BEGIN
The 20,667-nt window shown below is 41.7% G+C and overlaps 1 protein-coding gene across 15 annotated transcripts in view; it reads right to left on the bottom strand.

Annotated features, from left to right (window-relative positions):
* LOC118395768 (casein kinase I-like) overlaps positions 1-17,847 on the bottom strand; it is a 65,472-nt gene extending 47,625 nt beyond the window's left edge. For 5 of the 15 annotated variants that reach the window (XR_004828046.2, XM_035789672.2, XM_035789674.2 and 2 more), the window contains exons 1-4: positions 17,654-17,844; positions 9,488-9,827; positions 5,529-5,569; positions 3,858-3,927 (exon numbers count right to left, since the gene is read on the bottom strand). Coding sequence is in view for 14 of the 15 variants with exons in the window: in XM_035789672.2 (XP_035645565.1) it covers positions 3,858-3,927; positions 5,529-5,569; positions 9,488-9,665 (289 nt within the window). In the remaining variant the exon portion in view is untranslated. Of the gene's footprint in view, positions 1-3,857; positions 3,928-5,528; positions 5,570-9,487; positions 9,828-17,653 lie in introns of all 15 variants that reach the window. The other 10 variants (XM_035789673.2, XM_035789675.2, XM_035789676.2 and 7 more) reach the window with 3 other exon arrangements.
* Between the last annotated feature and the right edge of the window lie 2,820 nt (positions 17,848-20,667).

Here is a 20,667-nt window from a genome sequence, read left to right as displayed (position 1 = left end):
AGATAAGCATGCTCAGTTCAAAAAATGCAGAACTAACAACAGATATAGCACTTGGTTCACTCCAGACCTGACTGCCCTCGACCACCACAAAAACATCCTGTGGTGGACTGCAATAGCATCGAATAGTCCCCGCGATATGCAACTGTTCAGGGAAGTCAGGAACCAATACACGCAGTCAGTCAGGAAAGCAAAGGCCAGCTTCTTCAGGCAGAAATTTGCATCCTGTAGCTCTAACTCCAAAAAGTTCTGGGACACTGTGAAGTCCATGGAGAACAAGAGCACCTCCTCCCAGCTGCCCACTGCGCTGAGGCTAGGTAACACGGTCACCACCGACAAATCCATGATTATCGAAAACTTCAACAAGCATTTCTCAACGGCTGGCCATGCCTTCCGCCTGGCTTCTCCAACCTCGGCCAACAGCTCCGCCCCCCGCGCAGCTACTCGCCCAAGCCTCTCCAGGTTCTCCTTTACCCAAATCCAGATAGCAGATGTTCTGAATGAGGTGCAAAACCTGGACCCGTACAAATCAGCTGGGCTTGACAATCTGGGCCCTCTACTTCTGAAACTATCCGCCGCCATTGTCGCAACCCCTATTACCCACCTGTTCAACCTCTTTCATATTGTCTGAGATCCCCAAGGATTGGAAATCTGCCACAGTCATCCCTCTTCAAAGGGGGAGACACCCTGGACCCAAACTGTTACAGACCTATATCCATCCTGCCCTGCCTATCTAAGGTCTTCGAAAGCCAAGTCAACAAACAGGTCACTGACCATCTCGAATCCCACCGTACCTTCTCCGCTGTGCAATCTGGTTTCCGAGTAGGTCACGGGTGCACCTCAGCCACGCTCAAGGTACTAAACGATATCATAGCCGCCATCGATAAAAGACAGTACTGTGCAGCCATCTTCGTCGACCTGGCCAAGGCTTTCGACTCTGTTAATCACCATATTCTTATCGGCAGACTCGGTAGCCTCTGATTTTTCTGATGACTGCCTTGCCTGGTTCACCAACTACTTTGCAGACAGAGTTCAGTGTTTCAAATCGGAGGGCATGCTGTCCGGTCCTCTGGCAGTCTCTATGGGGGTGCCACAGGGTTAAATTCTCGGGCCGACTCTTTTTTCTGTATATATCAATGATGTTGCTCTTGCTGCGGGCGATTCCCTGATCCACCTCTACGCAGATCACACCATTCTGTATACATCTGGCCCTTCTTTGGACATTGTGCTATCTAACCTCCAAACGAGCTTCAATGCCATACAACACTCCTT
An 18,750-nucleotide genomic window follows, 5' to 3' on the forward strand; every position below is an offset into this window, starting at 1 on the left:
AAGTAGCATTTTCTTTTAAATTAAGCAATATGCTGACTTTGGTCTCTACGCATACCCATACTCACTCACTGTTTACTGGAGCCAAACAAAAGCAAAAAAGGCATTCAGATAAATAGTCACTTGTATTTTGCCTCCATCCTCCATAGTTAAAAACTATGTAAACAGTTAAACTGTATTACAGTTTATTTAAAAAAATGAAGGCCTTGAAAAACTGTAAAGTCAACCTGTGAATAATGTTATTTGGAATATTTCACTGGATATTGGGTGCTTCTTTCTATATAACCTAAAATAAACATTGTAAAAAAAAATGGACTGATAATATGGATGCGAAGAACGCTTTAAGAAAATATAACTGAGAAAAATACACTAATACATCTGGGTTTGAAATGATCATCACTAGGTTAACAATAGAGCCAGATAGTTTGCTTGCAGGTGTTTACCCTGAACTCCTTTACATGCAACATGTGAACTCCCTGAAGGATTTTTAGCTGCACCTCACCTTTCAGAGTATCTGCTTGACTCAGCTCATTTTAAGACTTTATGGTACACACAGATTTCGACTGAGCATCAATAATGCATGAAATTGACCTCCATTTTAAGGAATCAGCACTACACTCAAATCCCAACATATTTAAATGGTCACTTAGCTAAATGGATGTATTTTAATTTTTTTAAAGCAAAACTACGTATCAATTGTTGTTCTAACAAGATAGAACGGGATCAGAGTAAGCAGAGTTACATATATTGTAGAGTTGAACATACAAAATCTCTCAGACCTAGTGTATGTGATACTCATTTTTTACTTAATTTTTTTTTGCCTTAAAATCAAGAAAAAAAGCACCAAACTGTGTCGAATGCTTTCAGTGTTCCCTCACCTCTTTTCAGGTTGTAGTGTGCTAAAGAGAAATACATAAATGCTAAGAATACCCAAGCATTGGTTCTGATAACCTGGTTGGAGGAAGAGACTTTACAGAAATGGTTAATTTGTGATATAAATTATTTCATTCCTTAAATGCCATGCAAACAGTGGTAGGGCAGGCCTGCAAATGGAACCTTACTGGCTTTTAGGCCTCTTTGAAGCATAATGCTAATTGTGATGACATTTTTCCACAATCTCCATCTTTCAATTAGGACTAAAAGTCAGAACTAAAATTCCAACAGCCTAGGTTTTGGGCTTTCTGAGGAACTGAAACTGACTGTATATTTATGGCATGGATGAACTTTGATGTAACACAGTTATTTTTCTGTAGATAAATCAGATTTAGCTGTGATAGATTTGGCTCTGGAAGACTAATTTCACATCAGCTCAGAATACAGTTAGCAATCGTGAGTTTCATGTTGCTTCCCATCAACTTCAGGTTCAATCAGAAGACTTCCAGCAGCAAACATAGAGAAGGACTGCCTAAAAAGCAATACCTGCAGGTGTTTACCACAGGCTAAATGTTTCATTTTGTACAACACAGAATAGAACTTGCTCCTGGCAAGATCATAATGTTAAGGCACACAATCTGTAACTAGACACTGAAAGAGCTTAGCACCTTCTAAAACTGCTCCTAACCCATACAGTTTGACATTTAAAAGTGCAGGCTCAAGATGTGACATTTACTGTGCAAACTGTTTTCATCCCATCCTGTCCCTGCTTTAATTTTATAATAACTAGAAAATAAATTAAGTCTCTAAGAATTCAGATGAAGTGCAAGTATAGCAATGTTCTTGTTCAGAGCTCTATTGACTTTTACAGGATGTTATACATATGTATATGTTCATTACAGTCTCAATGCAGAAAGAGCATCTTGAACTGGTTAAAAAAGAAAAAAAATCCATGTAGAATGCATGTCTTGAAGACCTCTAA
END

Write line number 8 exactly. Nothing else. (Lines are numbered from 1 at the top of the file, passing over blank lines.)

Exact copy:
AAGTAGCATTTTCTTTTAAATTAAGCAATATGCTGACTTTGGTCTCTACGCATACCCATACTCACTCACTGTTTACTGGAGCCAAACAAAAGCAAAAAAGGCATTCAGATAAATAGTCACTTGTATTTTGCCTCCATCCTCCATAGTTAAAAACTATGTAAACAGTTAAACTGTATTACAGTTTATTTAAAAAAATGAAGGCCTTGAAAAACTGTAAAGTCAACCTGTGAATAATGTTATTTGGAATATTTCACTGGATATTGGGTGCTTCTTTCTATATAACCTAAAATAAACATTGTAAAAAAAAATGGACTGATAATATGGATGCGAAGAACGCTTTAAGAAAATATAACTGAGAAAAATACACTAATACATCTGGGTTTGAAATGATCATCACTAGGTTAACAATAGAGCCAGATAGTTTGCTTGCAGGTGTTTACCCTGAACTCCTTTACATGCAACATGTGAACTCCCTGAAGGATTTTTAGCTGCACCTCACCTTTCAGAGTATCTGCTTGACTCAGCTCATTTTAAGACTTTATGGTACACACAGATTTCGACTGAGCATCAATAATGCATGAAATTGACCTCCATTTTAAGGAATCAGCACTACACTCAAATCCCAACATATTTAAATGGTCACTTAGCTAAATGGATGTATTTTAATTTTTTTAAAGCAAAACTACGTATCAATTGTTGTTCTAACAAGATAGAACGGGATCAGAGTAAGCAGAGTTACATATATTGTAGAGTTGAACATACAAAATCTCTCAGACCTAGTGTATGTGATACTCATTTTTTACTTAATTTTTTTTTGCCTTAAAATCAAGAAAAAAAGCACCAAACTGTGTCGAATGCTTTCAGTGTTCCCTCACCTCTTTTCAGGTTGTAGTGTGCTAAAGAGAAATACATAAATGCTAAGAATACCCAAGCATTGGTTCTGATAACCTGGTTGGAGGAAGAGACTTTACAGAAATGGTTAATTTGTGATATAAATTATTTCATTCCTTAAATGCCATGCAAACAGTGGTAGGGCAGGCCTGCAAATGGAACCTTACTGGCTTTTAGGCCTCTTTGAAGCATAATGCTAATTGTGATGACATTTTTCCACAATCTCCATCTTTCAATTAGGACTAAAAGTCAGAACTAAAATTCCAACAGCCTAGGTTTTGGGCTTTCTGAGGAACTGAAACTGACTGTATATTTATGGCATGGATGAACTTTGATGTAACACAGTTATTTTTCTGTAGATAAATCAGATTTAGCTGTGATAGATTTGGCTCTGGAAGACTAATTTCACATCAGCTCAGAATACAGTTAGCAATCGTGAGTTTCATGTTGCTTCCCATCAACTTCAGGTTCAATCAGAAGACTTCCAGCAGCAAACATAGAGAAGGACTGCCTAAAAAGCAATACCTGCAGGTGTTTACCACAGGCTAAATGTTTCATTTTGTACAACACAGAATAGAACTTGCTCCTGGCAAGATCATAATGTTAAGGCACACAATCTGTAACTAGACACTGAAAGAGCTTAGCACCTTCTAAAACTGCTCCTAACCCATACAGTTTGACATTTAAAAGTGCAGGCTCAAGATGTGACATTTACTGTGCAAACTGTTTTCATCCCATCCTGTCCCTGCTTTAATTTTATAATAACTAGAAAATAAATTAAGTCTCTAAGAATTCAGATGAAGTGCAAGTATAGCAATGTTCTTGTTCAGAGCTCTATTGACTTTTACAGGATGTTATACATATGTATATGTTCATTACAGTCTCAATGCAGAAAGAGCATCTTGAACTGGTTAAAAAAGAAAAAAAATCCATGTAGAATGCATGTCTTGAAGACCTCTAA